Mitigating Sucker Rod Corrosion

Corrosion is a problem that is becoming increasingly more common in oil and gas as existing wells age and as producers push into deeper and hotter wells with more aggressive fluids. In the artificial lift industry, corrosion has been around for many years and with significant time and costs associated with corrosion mitigation and, where that is not effective, corrosion related failures. Each year, billions of dollars are spent controlling and working over corrosion-plagued wells. Therefore, producers must be savvy and build a corrosion control plan into their life-of-the-well strategy to mitigate problems and maintain production.

Corrosion Overview

Corrosion is defined as “the deterioration of a substance (usually metal) or its properties because of a reaction to its environment.” This means that a typical piece of downhole equipment like a carbon steel sucker rod is a magnet for corrosion in the presence of water and chemical compounds like H2S, CO2, and O2.[1]

Examples of corrosion:

Figure 1 Corrosion pits from an H2S attack. A fatigue crack initiated from a corrosion crack that formed at the base of a corrosion pit.
Figure 2 Stress corrosion cracks developed from hydrogen embrittlement.


In North America, unconventional, directional wells are particularly susceptible to costly corrosion-related failures due to deep depths and high temperatures, which accelerate corrosion. When using conventional and continuous sucker rod downhole, common corrosion failures include:

  • Corrosion fatigue to failure whereby a crack initiates on a corrosion pit stress riser and due to the cyclic loading nature of rod-driven artificial lift equipment failure results.
  • Localized corrosion attacks at weld joints.
  • Corrosion causing a reduction in the rod’s cross-section to the point where the rod can no longer carry the load and fails.

Corrosion Planning and Mitigation

While it is impossible to completely prevent corrosion and failures downhole, it is possible to significantly control and extend the life of your equipment. The following are common downhole corrosion solutions, each with their own set of benefits and challenges:

Chemical Inhibition

  1. A chemical inhibitor works to build a protective layer on the downhole equipment to prevent well fluids from attacking the susceptible base layer. Chemical inhibition can be effective in corrosive wells, but is often not an option in many applications for a few reasons:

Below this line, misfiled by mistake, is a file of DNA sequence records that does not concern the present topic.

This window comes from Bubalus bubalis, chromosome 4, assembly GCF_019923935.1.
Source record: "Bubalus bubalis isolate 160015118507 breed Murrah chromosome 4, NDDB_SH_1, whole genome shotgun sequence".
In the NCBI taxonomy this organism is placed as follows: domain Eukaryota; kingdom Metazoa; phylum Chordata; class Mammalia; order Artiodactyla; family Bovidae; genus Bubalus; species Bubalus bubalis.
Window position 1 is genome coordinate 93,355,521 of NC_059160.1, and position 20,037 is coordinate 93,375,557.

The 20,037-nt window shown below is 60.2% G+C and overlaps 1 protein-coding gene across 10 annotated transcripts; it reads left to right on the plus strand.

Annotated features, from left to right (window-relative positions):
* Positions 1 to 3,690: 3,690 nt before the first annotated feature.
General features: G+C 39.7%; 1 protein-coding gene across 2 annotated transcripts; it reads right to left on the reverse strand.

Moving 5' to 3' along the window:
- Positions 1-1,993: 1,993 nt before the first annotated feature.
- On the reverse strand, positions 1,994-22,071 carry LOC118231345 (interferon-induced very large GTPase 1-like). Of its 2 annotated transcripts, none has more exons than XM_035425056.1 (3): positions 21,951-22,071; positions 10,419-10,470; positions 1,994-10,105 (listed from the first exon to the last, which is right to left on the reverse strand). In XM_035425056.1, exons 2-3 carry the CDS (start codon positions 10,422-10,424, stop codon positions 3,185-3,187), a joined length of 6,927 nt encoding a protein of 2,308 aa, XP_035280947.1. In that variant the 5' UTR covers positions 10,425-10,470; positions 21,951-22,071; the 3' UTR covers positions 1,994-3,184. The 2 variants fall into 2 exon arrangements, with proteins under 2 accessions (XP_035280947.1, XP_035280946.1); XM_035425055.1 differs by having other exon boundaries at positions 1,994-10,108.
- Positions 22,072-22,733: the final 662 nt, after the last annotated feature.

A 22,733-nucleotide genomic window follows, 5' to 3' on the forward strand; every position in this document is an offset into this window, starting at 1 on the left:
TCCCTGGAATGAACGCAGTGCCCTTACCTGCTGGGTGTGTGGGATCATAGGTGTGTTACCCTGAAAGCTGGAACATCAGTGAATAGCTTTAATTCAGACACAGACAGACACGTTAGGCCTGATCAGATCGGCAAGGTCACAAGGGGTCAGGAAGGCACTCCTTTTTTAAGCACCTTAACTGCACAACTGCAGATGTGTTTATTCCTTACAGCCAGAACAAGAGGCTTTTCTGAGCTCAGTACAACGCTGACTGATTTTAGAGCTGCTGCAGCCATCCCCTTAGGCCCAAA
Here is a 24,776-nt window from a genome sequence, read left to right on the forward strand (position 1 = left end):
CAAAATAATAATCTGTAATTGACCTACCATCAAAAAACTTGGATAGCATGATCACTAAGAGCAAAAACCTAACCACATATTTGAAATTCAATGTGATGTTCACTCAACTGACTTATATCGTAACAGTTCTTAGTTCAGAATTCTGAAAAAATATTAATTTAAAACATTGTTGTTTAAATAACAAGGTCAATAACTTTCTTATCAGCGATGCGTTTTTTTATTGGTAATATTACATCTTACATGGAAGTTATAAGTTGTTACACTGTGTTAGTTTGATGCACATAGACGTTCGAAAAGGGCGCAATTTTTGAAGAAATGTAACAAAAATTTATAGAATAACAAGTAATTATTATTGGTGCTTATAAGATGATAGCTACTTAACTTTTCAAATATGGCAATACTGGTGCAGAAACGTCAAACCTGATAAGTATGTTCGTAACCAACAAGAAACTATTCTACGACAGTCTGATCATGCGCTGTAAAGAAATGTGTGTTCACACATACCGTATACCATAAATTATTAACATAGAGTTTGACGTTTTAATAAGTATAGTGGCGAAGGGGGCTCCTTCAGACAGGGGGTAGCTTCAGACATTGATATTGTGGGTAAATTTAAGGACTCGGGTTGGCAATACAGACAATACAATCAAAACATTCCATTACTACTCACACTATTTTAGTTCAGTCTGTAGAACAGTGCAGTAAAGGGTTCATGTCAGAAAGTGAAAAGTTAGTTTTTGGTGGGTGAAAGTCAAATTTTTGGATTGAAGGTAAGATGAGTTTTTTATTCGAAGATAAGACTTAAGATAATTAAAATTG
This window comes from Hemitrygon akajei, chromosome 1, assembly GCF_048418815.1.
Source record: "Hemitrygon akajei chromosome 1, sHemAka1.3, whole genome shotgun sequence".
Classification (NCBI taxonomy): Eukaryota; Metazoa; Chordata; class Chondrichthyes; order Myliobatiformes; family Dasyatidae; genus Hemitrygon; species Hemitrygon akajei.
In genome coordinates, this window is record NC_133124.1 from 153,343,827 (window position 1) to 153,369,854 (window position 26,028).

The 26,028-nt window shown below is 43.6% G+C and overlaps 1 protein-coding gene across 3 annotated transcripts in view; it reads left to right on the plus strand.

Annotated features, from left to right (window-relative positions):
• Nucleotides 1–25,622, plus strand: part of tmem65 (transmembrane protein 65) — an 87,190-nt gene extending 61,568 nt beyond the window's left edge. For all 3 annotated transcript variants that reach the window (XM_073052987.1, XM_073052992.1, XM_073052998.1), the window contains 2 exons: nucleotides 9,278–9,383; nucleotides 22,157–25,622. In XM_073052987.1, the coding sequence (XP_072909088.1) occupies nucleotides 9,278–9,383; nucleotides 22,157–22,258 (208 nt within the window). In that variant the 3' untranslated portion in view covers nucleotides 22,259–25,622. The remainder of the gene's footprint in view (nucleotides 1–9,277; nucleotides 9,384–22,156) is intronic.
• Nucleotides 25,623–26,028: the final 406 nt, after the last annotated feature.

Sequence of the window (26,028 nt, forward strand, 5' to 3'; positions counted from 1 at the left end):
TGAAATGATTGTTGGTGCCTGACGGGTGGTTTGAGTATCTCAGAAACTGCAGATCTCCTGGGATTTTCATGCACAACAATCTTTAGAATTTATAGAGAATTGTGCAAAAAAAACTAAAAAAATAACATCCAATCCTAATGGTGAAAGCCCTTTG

It can be difficult to get the inhibitor to the pump intake and into the production tubing (i.e. in wells with high fluid levels).
  2. It is often incompatible with other downhole well equipment (i.e. the elastomer in progressing cavity pumping wells).
  3. In North America’s deviated wells, the rod string often has many points of contact with the tubing, which causes wear. This then causes an inability to maintain the protective film generated by the corrosion inhibitor on the rod surface.
  4. Chemical inhibitor is often cost prohibitive, not precise to deploy to targeted locations, and inconvenient to implement / maintain. When embarking on a downhole well-inhibitor program a producer must be ready for a life-of-the-well commitment that requires a lot of ongoing research and testing, given the well changes over time.

Special Sucker Rod Materials

Special sucker rod materials such as K and D special have been explored for corrosion resistance due to the slight increase in alloying materials. However, often the improvement is incremental in performance over D Carbon and D Alloy as the alloying quantities still remain relatively low. For example, a D Alloy 41-series has 1% chromium, while a K 46-series has 2% nickel, 0.3% molybdenum and a small percentage of chromium. In comparison to a material such as stainless steel that is classified as corrosion resistant, the chromium content is 11% with a high nickel content of usually 8% or higher. Note, stainless steel is not used for sucker rods due to expense, difficulty processing, and the inability to achieve the required mechanical properties.

Coated Sucker Rods

Coated sucker rod involves placing a protective coating on the rod string before deploying downhole. Challenges with coated sucker rod include wear and tear of the coating when servicing and adhesion difficulties. However, when applied properly coated sucker rods are a reliable, cost-effective solution.

Lifting Solutions has researched, tested, and designed our Coated Endless Rod® continuous sucker rod to protect against corrosive conditions including C02 and H2s. Our high-strength, proprietary polymer coating is available in various grades and sizes of Endless Rod continuous sucker rod. To ensure product integrity and eliminate wear and tear, Lifting Solutions has engineered fit-for-purpose equipment to service Coated Endless Rod continuous rod without affecting the coating. In addition, Coated Endless Rod continuous rod is environmentally friendly as it has the unique ability to be cost-effectively removed once the coating wears. This allows reuse of the string by re-running the base rod string in a more benign well, thereby avoiding cost. 

[1] Hambly, Cameron, Derrick Tat, Manvirpal Ghotra, Rob Palmer, and Seongah Kim. “Corrosion of Downhole Components in an Oil and Gas Production Well.” Wikispaces. Tangient LLC, 2017. Web. 2 Feb. 2017. <>.